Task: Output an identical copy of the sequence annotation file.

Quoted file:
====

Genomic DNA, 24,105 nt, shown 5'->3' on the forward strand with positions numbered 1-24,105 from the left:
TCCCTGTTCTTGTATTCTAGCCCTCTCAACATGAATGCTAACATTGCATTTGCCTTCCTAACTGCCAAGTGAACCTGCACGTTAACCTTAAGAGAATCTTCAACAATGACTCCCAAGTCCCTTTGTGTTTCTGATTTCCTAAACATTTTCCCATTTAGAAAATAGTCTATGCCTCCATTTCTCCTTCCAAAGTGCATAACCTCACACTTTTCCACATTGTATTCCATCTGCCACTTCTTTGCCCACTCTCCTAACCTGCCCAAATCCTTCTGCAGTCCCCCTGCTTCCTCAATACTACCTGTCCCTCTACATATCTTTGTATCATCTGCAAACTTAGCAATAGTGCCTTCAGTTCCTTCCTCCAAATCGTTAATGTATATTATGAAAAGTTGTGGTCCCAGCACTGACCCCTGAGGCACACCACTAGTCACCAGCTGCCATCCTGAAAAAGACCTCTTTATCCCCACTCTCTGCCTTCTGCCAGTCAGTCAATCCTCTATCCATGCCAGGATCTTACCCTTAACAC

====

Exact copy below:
Genomic DNA, 24,105 nt, shown 5'->3' on the forward strand with positions numbered 1-24,105 from the left:
TCCCTGTTCTTGTATTCTAGCCCTCTCAACATGAATGCTAACATTGCATTTGCCTTCCTAACTGCCAAGTGAACCTGCACGTTAACCTTAAGAGAATCTTCAACAATGACTCCCAAGTCCCTTTGTGTTTCTGATTTCCTAAACATTTTCCCATTTAGAAAATAGTCTATGCCTCCATTTCTCCTTCCAAAGTGCATAACCTCACACTTTTCCACATTGTATTCCATCTGCCACTTCTTTGCCCACTCTCCTAACCTGCCCAAATCCTTCTGCAGTCCCCCTGCTTCCTCAATACTACCTGTCCCTCTACATATCTTTGTATCATCTGCAAACTTAGCAATAGTGCCTTCAGTTCCTTCCTCCAAATCGTTAATGTATATTATGAAAAGTTGTGGTCCCAGCACTGACCCCTGAGGCACACCACTAGTCACCAGCTGCCATCCTGAAAAAGACCTCTTTATCCCCACTCTCTGCCTTCTGCCAGTCAGTCAATCCTCTATCCATGCCAGGATCTTACCCTTAACAC